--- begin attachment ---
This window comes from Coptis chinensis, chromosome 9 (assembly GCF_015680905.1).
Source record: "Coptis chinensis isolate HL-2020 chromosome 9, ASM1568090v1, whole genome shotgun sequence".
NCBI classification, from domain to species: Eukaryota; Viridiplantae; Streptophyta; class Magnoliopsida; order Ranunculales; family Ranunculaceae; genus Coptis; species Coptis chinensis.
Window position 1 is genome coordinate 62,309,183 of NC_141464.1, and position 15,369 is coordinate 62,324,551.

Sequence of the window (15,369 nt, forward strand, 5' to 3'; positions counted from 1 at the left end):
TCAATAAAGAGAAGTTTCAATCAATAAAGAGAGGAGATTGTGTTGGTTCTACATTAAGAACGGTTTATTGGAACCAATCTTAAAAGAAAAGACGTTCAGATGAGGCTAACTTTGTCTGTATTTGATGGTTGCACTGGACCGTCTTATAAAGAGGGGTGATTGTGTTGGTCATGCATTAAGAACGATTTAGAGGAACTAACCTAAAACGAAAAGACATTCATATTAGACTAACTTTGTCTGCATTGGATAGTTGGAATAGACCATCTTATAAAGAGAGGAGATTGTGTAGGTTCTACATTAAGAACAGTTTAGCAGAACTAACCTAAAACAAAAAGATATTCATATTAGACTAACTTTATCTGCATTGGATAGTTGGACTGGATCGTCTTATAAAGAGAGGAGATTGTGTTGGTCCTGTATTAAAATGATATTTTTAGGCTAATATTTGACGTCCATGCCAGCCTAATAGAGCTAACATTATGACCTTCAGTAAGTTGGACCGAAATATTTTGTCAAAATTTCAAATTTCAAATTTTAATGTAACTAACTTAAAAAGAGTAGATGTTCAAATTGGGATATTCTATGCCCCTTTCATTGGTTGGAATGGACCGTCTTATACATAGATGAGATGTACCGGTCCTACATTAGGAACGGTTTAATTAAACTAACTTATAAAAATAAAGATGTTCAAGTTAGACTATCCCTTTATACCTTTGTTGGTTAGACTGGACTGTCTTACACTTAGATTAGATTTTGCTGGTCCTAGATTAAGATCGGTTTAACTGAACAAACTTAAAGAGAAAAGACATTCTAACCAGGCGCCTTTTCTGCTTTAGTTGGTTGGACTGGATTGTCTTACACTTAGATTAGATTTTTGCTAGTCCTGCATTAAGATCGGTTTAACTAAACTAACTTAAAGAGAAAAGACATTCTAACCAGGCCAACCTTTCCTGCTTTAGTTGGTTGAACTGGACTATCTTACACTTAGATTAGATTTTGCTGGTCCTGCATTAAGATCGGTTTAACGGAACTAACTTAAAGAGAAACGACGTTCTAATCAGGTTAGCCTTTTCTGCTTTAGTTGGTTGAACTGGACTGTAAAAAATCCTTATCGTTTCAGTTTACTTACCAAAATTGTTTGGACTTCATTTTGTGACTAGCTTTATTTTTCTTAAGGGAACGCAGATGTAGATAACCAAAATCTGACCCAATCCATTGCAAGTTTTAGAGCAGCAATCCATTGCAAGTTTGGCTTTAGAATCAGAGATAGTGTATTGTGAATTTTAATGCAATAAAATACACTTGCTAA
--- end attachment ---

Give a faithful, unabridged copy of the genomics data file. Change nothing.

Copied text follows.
This window comes from Coptis chinensis, chromosome 9 (assembly GCF_015680905.1).
Source record: "Coptis chinensis isolate HL-2020 chromosome 9, ASM1568090v1, whole genome shotgun sequence".
NCBI classification, from domain to species: Eukaryota; Viridiplantae; Streptophyta; class Magnoliopsida; order Ranunculales; family Ranunculaceae; genus Coptis; species Coptis chinensis.
Window position 1 is genome coordinate 62,309,183 of NC_141464.1, and position 15,369 is coordinate 62,324,551.

Sequence of the window (15,369 nt, forward strand, 5' to 3'; positions counted from 1 at the left end):
TCAATAAAGAGAAGTTTCAATCAATAAAGAGAGGAGATTGTGTTGGTTCTACATTAAGAACGGTTTATTGGAACCAATCTTAAAAGAAAAGACGTTCAGATGAGGCTAACTTTGTCTGTATTTGATGGTTGCACTGGACCGTCTTATAAAGAGGGGTGATTGTGTTGGTCATGCATTAAGAACGATTTAGAGGAACTAACCTAAAACGAAAAGACATTCATATTAGACTAACTTTGTCTGCATTGGATAGTTGGAATAGACCATCTTATAAAGAGAGGAGATTGTGTAGGTTCTACATTAAGAACAGTTTAGCAGAACTAACCTAAAACAAAAAGATATTCATATTAGACTAACTTTATCTGCATTGGATAGTTGGACTGGATCGTCTTATAAAGAGAGGAGATTGTGTTGGTCCTGTATTAAAATGATATTTTTAGGCTAATATTTGACGTCCATGCCAGCCTAATAGAGCTAACATTATGACCTTCAGTAAGTTGGACCGAAATATTTTGTCAAAATTTCAAATTTCAAATTTTAATGTAACTAACTTAAAAAGAGTAGATGTTCAAATTGGGATATTCTATGCCCCTTTCATTGGTTGGAATGGACCGTCTTATACATAGATGAGATGTACCGGTCCTACATTAGGAACGGTTTAATTAAACTAACTTATAAAAATAAAGATGTTCAAGTTAGACTATCCCTTTATACCTTTGTTGGTTAGACTGGACTGTCTTACACTTAGATTAGATTTTGCTGGTCCTAGATTAAGATCGGTTTAACTGAACAAACTTAAAGAGAAAAGACATTCTAACCAGGCGCCTTTTCTGCTTTAGTTGGTTGGACTGGATTGTCTTACACTTAGATTAGATTTTTGCTAGTCCTGCATTAAGATCGGTTTAACTAAACTAACTTAAAGAGAAAAGACATTCTAACCAGGCCAACCTTTCCTGCTTTAGTTGGTTGAACTGGACTATCTTACACTTAGATTAGATTTTGCTGGTCCTGCATTAAGATCGGTTTAACGGAACTAACTTAAAGAGAAACGACGTTCTAATCAGGTTAGCCTTTTCTGCTTTAGTTGGTTGAACTGGACTGTAAAAAATCCTTATCGTTTCAGTTTACTTACCAAAATTGTTTGGACTTCATTTTGTGACTAGCTTTATTTTTCTTAAGGGAACGCAGATGTAGATAACCAAAATCTGACCCAATCCATTGCAAGTTTTAGAGCAGCAATCCATTGCAAGTTTGGCTTTAGAATCAGAGATAGTGTATTGTGAATTTTAATGCAATAAAATACACTTGCTAA